The apparent, driving force of Mason’s book is her interest in bringing to light the contributions of major players and thinkers, who along with like minded British scientists, engineers, funders and officials – at times influenced by work in the United States or Germany – were attempting to forge especially creative links between art, science and technology. Mason directs the reader to a wealth of information and background as to the role computers played in artmaking during the post-war period, including attitudes towards culture and machines, publications on similar ideas, as well as disparate strands of thought considered in regards to their use. The author manages an articulate history of art and education as well as offering substantial insight into how the role of the artist was in the midst of changing as a result of increasingly global, computerized culture. She shows how this extraordinarly early experimental work was often funded through collaboration with IBMs European offices, via appeals to international exhibitions, and was presented to the public at large. The book is a set of rarely published facts and ideas collected into one text; a vision, especially, of how British arts education was underpinned by various tensions and forces in the arts, and how these tensions had historic foundations. That a post-modern sensibility towards networks and machines was emerging is an understatement, yet the relationship of art, science and technology went back at least to Prince Albert’s designs for Albertopolis which combined arts and science museums along one ring road. The British Science museum as well as the V&A are residuals of his utopia.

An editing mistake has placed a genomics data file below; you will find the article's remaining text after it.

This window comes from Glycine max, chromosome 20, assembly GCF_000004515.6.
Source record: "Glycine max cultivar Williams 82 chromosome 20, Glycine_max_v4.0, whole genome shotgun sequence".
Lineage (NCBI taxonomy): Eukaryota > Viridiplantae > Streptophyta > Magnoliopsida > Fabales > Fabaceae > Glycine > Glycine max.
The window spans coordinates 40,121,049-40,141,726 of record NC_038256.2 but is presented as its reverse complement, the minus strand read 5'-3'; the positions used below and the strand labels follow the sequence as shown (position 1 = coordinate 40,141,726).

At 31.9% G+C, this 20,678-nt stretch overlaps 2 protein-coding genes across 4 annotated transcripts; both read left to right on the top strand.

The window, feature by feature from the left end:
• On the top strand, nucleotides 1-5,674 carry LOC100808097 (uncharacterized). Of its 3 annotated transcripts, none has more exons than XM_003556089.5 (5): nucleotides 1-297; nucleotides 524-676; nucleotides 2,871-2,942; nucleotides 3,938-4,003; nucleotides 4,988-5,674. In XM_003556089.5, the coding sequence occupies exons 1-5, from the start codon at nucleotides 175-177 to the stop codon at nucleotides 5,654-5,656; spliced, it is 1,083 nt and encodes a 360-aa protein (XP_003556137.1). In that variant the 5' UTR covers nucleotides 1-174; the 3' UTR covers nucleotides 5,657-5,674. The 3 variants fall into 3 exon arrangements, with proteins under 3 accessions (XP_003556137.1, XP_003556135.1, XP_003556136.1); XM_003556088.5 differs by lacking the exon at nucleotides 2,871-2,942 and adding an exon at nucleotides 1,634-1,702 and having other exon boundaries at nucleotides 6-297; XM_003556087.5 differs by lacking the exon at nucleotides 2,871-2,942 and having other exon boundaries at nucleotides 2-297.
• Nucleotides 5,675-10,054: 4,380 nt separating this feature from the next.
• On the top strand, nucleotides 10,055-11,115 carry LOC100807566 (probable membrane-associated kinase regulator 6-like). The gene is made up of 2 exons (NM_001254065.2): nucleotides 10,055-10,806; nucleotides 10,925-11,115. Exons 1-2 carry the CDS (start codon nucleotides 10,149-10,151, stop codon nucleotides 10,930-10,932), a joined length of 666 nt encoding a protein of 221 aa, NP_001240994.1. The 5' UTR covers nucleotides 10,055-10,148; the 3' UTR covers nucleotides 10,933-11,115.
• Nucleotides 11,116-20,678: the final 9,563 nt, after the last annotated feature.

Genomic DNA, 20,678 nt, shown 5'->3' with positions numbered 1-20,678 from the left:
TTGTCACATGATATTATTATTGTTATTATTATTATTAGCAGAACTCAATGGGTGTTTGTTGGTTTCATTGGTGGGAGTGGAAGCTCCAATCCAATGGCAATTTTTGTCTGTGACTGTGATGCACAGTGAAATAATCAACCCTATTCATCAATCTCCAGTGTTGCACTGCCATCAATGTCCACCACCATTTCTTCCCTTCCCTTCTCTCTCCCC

Many of the ideas conceived during the decades of the sixties and seventies as a response to reactionary concepts – ideas of interactivity and connectivity, for example – are peculiarly visionary when laid aside theory and use of networked art today. Information and art, art and machines, have become increasingly indistinguishable and, indeed, perhaps overly alike. The book is very informative for those interested in the emergence of electronic media art in Great Britain and relationships between British art and its influence.

Mason, C. A Computer in the Art Room. Norfolk, 2008.